Both leftassociative and rightassociative operations occur. Leftassociative operations include the following:
 Function application:
 This notation can be motivated by the currying isomorphism.
Rightassociative operations include the following:
 Exponentiation of real numbers in superscript notation:
 Exponentiation is commonly used with brackets or rightassociatively because a repeated leftassociative exponentiation operation is of little use. Repeated powers would mostly be rewritten with multiplication:
 Formatted correctly, the superscript inherently behaves as a set of parentheses; e.g. in the expression the addition is performed before the exponentiation despite there being no explicit parentheses wrapped around it. Thus given an expression such as , the full exponent of the base is evaluated first. However, in some contexts, especially in handwriting, the difference between , and can be hard to see. In such a case, rightassociativity is usually implied.
 Using rightassociative notation for these operations can be motivated by the Curry–Howard correspondence and by the currying isomorphism.
Nonassociative operations for which no conventional evaluation order is defined include the following.
 Exponentiation of real numbers in infix notation:[17]
 usw.
 Taking the cross product of three vectors:
 Taking the pairwise average of real numbers:
 Taking the relative complement of sets is not the same as . (Compare material nonimplication in logic.)
Antiassociativity
A binary operation ∘ on S is an antiassociative operation if and only if:
 ∀x,y,z∈S:(x∘y)∘z≠x∘(y∘z)[18]
Let (S,∘) be an algebraic strcuture.
Then (S,∘) is an antiassociative structure if and only if ∘ is an antiassociative operation.
That is, if and only if:
 ∀x,y,z∈S:(x∘y)∘z≠x∘(y∘z)[19]
See also
Look up associative property in Wiktionary, the free dictionary. 
 Light's associativity test
 Telescoping series, the use of addition associativity for cancelling terms in an infinite series
 A semigroup is a set with an associative binary operation.
 Commutativity and distributivity are two other frequently discussed properties of binary operations.
 Power associativity, alternativity, flexibility and Nary associativity are weak forms of associativity.
 Moufang identities also provide a weak form of associativity.
References

Hungerford, Thomas W. (1974). Algebra (1st ed.). Springer. p. 24. ISBN 9780387905181.
Definition 1.1 (i) a(bc) = (ab)c for all a, b, c in G.
 Durbin, John R. (1992). Modern Algebra: an Introduction (3rd ed.). New York: Wiley. p. 78. ISBN 9780471510017.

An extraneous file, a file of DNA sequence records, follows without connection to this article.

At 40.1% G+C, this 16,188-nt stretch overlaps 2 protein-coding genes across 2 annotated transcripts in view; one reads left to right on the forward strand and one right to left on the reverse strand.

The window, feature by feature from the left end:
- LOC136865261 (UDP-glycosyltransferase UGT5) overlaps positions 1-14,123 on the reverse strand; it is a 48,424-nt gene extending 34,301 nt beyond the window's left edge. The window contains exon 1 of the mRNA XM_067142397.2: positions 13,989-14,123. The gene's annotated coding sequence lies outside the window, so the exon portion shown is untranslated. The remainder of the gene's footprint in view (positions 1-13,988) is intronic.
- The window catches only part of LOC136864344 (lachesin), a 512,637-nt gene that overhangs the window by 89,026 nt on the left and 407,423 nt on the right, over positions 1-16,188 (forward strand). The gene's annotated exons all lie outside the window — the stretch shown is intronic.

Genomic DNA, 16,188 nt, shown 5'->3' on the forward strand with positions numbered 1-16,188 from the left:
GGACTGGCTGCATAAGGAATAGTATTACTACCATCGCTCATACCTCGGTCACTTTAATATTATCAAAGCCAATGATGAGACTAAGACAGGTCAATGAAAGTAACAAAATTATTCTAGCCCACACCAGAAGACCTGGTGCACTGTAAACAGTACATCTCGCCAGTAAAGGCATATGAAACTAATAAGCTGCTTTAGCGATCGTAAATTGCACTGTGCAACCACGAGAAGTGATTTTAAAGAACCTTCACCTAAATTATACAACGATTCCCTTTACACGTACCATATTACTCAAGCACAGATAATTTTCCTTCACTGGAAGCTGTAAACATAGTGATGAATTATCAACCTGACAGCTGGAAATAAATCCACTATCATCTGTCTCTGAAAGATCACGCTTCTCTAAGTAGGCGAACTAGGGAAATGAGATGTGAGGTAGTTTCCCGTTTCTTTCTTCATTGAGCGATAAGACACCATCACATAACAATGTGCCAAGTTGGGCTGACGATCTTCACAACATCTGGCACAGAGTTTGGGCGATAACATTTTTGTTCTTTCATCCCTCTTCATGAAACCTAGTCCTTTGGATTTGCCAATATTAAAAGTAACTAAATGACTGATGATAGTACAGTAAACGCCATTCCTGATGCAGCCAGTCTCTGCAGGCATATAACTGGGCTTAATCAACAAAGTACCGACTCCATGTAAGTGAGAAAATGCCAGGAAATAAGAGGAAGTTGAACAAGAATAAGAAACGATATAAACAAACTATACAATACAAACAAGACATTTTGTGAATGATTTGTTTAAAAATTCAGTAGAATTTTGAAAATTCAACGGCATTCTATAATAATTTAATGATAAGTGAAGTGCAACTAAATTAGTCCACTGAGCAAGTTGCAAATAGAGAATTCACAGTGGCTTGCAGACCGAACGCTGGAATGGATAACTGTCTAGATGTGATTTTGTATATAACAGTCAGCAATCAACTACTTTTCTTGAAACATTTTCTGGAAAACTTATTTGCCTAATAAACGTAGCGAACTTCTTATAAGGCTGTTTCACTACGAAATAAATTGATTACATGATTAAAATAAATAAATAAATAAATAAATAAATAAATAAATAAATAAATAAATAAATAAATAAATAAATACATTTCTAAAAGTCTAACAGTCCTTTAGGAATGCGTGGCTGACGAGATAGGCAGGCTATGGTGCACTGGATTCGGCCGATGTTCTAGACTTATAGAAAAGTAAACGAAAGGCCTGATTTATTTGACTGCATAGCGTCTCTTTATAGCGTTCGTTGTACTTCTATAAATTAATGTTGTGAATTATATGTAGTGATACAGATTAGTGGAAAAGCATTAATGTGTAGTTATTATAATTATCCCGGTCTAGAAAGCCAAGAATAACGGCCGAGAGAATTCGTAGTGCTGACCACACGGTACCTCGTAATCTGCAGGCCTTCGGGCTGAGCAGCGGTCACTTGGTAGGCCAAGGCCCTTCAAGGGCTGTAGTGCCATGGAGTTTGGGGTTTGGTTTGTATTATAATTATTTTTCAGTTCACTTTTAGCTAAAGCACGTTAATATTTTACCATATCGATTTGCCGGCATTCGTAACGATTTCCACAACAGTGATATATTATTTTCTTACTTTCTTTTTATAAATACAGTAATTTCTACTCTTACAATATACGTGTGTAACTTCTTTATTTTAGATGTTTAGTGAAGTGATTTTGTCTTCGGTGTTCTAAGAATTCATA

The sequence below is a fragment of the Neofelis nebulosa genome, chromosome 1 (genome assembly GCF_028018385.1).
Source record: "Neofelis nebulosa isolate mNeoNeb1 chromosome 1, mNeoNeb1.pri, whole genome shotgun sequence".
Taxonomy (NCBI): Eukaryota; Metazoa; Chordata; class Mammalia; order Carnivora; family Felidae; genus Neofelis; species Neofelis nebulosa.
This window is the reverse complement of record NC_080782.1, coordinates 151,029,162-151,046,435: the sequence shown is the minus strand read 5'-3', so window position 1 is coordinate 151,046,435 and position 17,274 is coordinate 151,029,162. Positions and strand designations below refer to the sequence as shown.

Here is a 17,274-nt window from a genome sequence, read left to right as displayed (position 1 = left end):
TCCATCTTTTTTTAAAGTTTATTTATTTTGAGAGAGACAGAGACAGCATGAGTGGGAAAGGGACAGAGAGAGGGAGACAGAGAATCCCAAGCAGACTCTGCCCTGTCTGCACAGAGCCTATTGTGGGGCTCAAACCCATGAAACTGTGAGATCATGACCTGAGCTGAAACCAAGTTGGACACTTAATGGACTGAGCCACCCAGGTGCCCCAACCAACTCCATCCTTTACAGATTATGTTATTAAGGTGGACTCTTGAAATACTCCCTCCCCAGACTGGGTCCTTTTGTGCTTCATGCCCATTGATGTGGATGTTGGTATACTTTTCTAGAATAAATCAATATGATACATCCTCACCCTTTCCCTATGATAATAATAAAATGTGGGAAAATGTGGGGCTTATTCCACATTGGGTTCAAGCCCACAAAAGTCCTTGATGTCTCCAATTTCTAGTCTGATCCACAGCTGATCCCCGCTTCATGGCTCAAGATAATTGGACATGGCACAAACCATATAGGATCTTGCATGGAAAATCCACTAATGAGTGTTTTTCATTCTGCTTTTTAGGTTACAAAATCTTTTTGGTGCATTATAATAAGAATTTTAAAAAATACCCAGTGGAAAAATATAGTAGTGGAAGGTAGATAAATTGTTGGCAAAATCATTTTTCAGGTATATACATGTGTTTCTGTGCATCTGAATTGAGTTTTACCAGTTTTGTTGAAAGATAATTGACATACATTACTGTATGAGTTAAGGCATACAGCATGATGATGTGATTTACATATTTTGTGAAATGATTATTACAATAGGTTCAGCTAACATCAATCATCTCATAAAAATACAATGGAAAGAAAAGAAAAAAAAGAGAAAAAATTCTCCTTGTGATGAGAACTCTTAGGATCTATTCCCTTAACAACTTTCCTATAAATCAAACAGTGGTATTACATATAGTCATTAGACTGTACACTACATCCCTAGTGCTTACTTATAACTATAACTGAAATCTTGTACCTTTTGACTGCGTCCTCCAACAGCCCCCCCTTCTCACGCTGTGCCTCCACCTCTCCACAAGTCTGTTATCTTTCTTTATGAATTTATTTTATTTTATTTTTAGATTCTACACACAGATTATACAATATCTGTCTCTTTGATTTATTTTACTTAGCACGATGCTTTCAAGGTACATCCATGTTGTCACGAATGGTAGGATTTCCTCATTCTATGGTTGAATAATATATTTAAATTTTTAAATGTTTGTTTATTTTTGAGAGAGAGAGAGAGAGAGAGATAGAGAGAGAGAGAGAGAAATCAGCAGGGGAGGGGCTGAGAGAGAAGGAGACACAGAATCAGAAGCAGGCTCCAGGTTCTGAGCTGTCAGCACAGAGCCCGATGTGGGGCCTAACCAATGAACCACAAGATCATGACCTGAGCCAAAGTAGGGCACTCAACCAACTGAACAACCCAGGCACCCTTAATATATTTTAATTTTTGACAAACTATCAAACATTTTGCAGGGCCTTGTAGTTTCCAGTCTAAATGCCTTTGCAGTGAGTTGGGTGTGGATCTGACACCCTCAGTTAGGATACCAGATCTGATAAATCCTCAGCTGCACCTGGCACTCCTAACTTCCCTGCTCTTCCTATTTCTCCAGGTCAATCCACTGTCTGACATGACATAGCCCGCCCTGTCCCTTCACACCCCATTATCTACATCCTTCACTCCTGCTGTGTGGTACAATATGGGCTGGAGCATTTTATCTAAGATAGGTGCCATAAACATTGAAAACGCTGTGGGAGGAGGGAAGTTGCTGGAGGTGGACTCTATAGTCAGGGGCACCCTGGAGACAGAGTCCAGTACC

If are elements of a set with an associative operation, then the product is unambiguous; this is, the same element will be obtained regardless of how parentheses are inserted in the product
 "Matrix product associativity". Khan Academy. Retrieved 5 June 2016.
 Moore and Parker
 Copi and Cohen
 Hurley
 "Symbolic Logic Proof of Associativity". Math.stackexchange.com. 22 March 2017.
 Knuth, Donald, The Art of Computer Programming, Volume 3, section 4.2.2
 IEEE Computer Society (29 August 2008). IEEE Standard for FloatingPoint Arithmetic. IEEE. doi:10.1109/IEEESTD.2008.4610935. ISBN 9780738157535. IEEE Std 7542008.
 Villa, Oreste; Chavarríamir, Daniel; Gurumoorthi, Vidhya; Márquez, Andrés; Krishnamoorthy, Sriram, Effects of FloatingPoint nonAssociativity on Numerical Computations on Massively Multithreaded Systems (PDF), archived from the original (PDF) on 15 February 2013, retrieved 8 April 2014
 Goldberg, David (March 1991). "What Every Computer Scientist Should Know About FloatingPoint Arithmetic" (PDF). ACM Computing Surveys. 23 (1): 5–48. doi:10.1145/103162.103163. Retrieved 20 January 2016. (, )
 George Mark Bergman: Order of arithmetic operations
 Education Place: The Order of Operations
 Khan Academy: The Order of Operations, timestamp 5m40s
 Virginia Department of Education: Using Order of Operations and Exploring Properties, section 9
 Bronstein: de:Taschenbuch der Mathematik, pages 115120, chapter: 2.4.1.1, ISBN 9783808556733
 Exponentiation Associativity and Standard Math Notation Codeplea. 23 August 2016. Retrieved 20 September 2016.
 Definition:Antiassociative Operation
 Definition:Antiassociative_Structure